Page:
In the aftermath, I thought about what I could do to bring myself back from the bleak contradictory beliefs: 1) it is all up to me to fix this; and 2) I can’t fix this because I am wholly inadequate for the task. I remembered photos I had taken the last time I was pulling myself out of a deep emotional flashback. I had gone to the neighbourhood where I grew up. There was a creek running behind our house, and all through my childhood I had gone to that creek to play, to watch the water levels change with the seasons, to retreat from the insanity of my childhood home.

The creek is still there, as are the familiar shapes of rocks and boulders, vine maple trees and ferns, and ancient hollow cedar stumps. I decided to see if I could make a drawing from the photos I took, something for me to focus on, and draw me out of my painful state of mind and emotional exhaustion. I selected a photo, and then zoomed in on the image until I had reduced the complexity of the scene to one manageable fragment. I used a pencil on my sketchbook page to render a version of the photograph into shapes, composition and variations of light and dark tone.

As I built up the layers of scribbles a phrase came to mind, ‘recognizable features’. I realized the coursing water through the mossy rocks, the curling swirls of fresh mountain rain winding over, under and around glacial boulders, were as familiar to me as my hands scratching images with a pencil. These were recognizable features and in their familiarity I found comfort. I thought about my fight with Husband and noticed that when he is so angry with me that he stares at me with those dull, thunderous eyes, that I do not recognize his features. He is a stranger to me, and in that strangeness, I panic.

As I examined the statements that had coursed out of my brain onto the page in a rapid torrent, I realized these were the things I told myself as a child when I faced the perplexing and terrifying reality of my mother’s mental illness. My mother was a loving woman, who cared deeply for her children, all of us. However, she was stricken with debilitating postpartum depression when my youngest brother was born, her sixth child in seven years. I was four years old at the time. My mother was one of the five percent of women who suffer post partum depression and go on to develop a full-blown psychiatric disorder. It wasn’t until I was ten that my mother was diagnosed as a paranoid schizophrenic. This diagnosis was a consequence of her attacking a paper boy and throwing a rock through the neighbour’s window. As child, my mother had gone from a source of comfort and security, to a person of unrecognizable features. Even when she was sitting in front of me, I did not recognize the dull blank blackness in her eyes, her sallow, flat complexion. She was there in body, but emotionally, and later, mentally, I could not reach her, I could not recognize her features.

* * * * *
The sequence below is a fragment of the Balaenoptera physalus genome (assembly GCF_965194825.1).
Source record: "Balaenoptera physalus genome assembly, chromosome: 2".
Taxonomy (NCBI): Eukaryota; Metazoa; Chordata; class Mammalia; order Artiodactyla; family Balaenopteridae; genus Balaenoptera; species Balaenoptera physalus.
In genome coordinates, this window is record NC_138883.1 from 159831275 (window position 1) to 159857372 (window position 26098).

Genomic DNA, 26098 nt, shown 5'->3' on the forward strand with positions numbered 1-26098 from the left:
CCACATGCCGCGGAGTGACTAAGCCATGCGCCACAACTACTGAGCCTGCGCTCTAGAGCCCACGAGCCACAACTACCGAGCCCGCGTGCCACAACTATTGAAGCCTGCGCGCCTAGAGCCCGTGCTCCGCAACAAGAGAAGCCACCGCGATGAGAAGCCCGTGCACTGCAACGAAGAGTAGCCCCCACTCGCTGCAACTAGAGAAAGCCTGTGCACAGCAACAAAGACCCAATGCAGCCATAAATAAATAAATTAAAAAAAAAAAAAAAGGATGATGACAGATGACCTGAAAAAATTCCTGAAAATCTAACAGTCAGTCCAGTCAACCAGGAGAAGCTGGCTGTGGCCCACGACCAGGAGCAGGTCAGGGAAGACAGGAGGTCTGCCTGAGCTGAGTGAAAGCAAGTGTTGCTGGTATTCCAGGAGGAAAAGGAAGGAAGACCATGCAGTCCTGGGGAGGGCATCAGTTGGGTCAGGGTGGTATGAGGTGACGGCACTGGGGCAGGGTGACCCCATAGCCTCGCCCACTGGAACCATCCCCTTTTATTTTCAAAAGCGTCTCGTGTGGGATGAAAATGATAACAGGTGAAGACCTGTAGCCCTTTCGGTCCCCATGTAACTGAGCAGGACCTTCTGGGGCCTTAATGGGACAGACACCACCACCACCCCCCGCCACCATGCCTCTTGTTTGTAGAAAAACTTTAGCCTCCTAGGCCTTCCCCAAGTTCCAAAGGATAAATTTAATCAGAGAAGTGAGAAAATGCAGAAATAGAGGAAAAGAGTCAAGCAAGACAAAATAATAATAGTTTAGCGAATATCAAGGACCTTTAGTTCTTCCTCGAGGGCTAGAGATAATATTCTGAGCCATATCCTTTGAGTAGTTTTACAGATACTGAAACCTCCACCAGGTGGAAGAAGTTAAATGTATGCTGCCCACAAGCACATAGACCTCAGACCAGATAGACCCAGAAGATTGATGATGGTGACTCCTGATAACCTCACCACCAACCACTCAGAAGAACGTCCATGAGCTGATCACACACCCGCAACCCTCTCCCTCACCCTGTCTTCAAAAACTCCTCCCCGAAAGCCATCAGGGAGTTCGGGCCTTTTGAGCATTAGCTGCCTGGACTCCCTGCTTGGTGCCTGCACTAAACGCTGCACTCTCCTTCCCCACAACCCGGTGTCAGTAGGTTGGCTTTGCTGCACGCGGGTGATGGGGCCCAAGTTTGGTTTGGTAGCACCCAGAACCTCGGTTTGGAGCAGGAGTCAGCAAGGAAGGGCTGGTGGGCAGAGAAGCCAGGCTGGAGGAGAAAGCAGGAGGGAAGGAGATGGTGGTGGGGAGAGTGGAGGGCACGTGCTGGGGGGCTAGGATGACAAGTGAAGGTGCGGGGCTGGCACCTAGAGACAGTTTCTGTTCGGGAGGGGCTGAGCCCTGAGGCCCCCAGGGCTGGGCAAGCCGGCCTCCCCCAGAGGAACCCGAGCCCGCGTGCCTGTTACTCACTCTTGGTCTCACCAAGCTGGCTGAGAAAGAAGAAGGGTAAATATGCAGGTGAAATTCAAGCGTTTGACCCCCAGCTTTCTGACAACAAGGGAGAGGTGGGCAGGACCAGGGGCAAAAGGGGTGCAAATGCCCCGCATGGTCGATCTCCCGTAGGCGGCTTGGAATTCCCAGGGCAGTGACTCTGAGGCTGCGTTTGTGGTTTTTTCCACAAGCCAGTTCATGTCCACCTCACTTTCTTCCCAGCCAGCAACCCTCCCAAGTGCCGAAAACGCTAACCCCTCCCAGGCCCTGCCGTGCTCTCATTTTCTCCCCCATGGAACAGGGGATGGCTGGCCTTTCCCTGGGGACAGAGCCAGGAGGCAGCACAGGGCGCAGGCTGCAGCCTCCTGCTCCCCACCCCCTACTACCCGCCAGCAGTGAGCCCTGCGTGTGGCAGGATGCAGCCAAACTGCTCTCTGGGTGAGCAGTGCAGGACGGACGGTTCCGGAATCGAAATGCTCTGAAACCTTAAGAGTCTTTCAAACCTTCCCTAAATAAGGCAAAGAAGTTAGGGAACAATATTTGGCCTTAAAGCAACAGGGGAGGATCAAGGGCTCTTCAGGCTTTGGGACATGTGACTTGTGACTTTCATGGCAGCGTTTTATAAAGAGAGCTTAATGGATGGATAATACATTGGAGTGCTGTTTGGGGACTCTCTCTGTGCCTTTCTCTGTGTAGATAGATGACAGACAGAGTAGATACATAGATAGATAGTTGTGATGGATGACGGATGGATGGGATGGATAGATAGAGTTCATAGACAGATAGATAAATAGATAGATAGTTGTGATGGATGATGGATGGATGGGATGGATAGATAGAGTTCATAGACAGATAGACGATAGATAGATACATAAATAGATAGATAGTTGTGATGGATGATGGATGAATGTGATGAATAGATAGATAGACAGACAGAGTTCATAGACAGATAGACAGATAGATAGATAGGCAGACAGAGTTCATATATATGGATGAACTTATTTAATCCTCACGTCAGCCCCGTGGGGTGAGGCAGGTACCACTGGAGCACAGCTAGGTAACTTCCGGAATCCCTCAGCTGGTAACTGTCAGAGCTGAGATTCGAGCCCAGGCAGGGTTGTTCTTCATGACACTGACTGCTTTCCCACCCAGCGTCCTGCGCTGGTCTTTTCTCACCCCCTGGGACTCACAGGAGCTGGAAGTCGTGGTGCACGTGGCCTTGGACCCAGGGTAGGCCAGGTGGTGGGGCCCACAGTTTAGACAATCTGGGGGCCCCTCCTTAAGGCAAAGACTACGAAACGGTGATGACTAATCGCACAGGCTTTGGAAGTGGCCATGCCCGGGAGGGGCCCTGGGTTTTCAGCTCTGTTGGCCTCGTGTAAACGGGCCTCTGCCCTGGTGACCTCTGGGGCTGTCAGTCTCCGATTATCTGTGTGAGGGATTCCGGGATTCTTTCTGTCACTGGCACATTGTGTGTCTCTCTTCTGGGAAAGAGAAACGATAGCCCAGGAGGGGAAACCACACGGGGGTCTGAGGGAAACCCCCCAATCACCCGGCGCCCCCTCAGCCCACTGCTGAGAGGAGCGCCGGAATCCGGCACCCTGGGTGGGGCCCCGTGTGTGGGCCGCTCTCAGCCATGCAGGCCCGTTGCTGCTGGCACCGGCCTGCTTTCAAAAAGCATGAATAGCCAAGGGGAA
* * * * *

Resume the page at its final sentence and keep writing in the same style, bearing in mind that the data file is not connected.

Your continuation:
As I worked through the drawing I was able to see the impossibility of the position I was in, as a child, and how I felt trapped. I was able to see how Husband’s legitimate need for support and understanding, escalating into a fury of frustration, was not the same thing, but the cues of comportment and composure were familiar enough to bring up those long buried feelings. In this sense, his bleak despondence of being misunderstood were recognizable features that awakened that lumbering monster inside me. I was able to see how my childish response, to believe I could somehow change the course of my family history, while I was utterly unprepared, and unsupported, to do so, was an extremely painful condition. That painful condition had never been properly excised, and so, when current conditions were properly attuned, the wraith of anger, frustration, grief and pain would rise up once again and thud me into a form of wakeful coma.